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A bit of a disappointment but at the same time a great RPG

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I've been playing PoE for some time now and I'd like to post my thoughts, so others may offer their opinion.

 

The first thing I noticed, is that "magic" in general is very dispappointing. For someone who played "Dungeon Master" in the 80's and later "Eye of the Beholder" series and other RPG games, the PoE really makes me feel like the makers of the game dislike magic or for some reason decided to "down play" magic in this game a bit too much. That was my greatest disappointment.

 

Next, I realized that no matter how great are my battles, no matter how many hours I spend over and over the same battle to finish it in the coolest way possible, I get no XP at the end of it. Which is rather sad and the game looses something of its essense.

 

Note that I'm playing with the latest patched version and the game has been around for quite a while. You'd expect that most bugs would have been ironed out. Still, the game is rather buggy, it crashed a couple of times, some moster descriptions come up with "??" instead of real numeric values and there are lots of graphics issues (like the robe a character is wearing, stays "floating" when the character is prone, or doesn't stick to his back on large persons, etc).

 

Anyway, ignoring the complete and utter destruction of proper magic in the game and the bugs, the game plays (with a non-magic character of course) like a true RPG game. Great improvement in character interaction, lots of interesting features like the documenting of the journal with the quests and side-quests.

 

I also like a challenge and PoE allows me to play in Hard mode, which is ideal for me. I tried the Path of the Damned, which offered an even greater challenge, but I got quite disappointed with the lack of XP, so it really made no sense to continue in this mode, so I switched to Hard.

 

Anyway, overall I like the game, but if I was aware of the lack of proper magic, then I would never have gotten it. Total deal-breaker.

 

I'd appreciate what others think..

 

Thank you.

 

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What's your idea of "proper magic" and how is PoE failing under that aspect?

 

(I've never played Eye of the Beholder.)


"Time is not your enemy. Forever is."

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"It's the questions we can't answer that teach us the most. They teach us how to think. If you give a man an answer, all he gains is a little fact. But give him a question, and he'll look for his own answers."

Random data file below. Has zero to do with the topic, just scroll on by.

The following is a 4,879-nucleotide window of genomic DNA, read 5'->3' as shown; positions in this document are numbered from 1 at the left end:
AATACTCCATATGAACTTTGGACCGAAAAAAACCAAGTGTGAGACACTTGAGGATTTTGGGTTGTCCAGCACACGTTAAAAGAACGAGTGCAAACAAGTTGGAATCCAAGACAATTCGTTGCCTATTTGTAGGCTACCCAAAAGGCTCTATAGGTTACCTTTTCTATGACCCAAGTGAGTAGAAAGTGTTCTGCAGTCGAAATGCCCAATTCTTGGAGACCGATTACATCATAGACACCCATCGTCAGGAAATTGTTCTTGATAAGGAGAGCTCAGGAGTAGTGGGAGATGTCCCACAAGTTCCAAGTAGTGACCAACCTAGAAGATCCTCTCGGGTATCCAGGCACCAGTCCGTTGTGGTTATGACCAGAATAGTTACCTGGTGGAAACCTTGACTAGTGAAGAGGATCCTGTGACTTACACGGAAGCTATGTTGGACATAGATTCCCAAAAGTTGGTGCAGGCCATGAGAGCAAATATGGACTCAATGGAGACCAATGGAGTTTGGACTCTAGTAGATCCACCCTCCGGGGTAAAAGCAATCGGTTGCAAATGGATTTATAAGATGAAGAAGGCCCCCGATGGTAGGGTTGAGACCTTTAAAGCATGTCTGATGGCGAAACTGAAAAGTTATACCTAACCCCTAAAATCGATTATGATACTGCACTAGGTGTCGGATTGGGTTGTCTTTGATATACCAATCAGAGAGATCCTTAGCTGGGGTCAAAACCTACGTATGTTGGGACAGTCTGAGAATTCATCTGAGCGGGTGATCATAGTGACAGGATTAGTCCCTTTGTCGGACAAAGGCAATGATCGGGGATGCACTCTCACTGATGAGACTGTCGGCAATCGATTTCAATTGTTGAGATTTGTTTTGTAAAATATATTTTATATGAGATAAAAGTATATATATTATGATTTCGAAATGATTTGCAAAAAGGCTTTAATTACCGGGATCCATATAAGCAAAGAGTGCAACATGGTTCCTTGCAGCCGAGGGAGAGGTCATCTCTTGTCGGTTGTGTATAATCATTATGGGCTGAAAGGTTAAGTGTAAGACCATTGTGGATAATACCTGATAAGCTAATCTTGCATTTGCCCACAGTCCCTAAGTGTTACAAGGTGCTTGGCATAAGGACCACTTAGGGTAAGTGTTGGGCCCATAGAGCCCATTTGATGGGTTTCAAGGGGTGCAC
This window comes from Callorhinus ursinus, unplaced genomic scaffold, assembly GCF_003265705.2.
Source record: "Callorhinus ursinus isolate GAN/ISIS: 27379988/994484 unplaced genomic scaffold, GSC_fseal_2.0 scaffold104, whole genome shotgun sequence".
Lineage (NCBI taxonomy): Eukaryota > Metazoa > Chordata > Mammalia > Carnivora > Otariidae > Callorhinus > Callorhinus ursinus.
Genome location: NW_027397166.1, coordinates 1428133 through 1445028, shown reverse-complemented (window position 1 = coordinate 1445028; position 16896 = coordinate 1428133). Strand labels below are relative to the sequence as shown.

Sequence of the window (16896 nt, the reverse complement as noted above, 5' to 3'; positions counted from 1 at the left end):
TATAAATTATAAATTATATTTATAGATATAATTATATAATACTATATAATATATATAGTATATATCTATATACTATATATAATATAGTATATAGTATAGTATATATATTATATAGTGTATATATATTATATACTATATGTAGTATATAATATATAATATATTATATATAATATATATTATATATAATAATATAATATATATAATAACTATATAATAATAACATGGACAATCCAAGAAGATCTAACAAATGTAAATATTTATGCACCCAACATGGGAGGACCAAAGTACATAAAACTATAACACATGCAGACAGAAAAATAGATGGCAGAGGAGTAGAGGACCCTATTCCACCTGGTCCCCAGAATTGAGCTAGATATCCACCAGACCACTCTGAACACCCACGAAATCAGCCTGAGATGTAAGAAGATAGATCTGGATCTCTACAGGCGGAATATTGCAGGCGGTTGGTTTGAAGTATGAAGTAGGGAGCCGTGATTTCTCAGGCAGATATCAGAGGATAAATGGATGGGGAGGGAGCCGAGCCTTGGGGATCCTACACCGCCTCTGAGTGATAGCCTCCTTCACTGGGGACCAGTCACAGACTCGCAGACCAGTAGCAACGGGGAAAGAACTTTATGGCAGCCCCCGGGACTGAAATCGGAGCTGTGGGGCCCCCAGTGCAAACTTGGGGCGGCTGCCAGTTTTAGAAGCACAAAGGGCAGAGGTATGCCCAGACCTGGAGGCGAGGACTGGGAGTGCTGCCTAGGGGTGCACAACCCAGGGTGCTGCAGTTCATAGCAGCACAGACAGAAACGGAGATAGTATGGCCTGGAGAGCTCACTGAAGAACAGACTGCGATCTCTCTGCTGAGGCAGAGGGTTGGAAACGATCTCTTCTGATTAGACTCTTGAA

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Interesting question. Historically speaking, based on works by AD&D and mythical writers, magic has always been more powerful (or overkill) and more impressive (its magical after all) than mundane real life.

 

In previous RPG games (pen & paper, or computer games), magic was balanced with a weak physical trait of the magic user, especially in low class levels. We can see such an example from the AD&D pen & paper version of Dragonlance and the character Raistlin, who is a total “basket case” for about most of his life, up until his magic becomes powerful.

 

In computer games, magic plays a vital role in the graphical effects that immerse and impress the player.

 

Unfortunately, PoE fails in this aspect. It fails to impress because magic is too limited and uninteresting, there are not enough magic user variations, the characters are not powerful enough in later levels and the spells are quite unremarkable for what we call “magic”. I believe, that they should have been “magical”, like in other games (Baldurs Gate and/or Neverwinter Nights for example).

 

The balance (or unbalance) in PoE falls mostly to meele users.

Edited by what_else!
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The ?? is not a bug, it's because you haven't filled out the bestiary entry yet.

 

I know I haven't filled it yet, but the "??" makes the game look like its broken or buggy. We usualy see this in broken javascript websites for example. Idealy a dash "-" or an empty page with a warning text would have been more communicative.

 

The "??" makes me think of bored/overworked developers, I'm sure a designer would prefer something more elegant,  no offense to the developers :)

Edited by what_else!

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You do get reward for defeating large groups of enemies, they're either protecting a valuable weapon or they're part of a questline that you get XP for finishing. The reason why you don't get XP for killing is:

a) It makes the game easier to balance. It's just easier in general and there's no need for metagaming in which you calculate whether you'll get more XP from peaceful or violent solution - both will give you the same amount.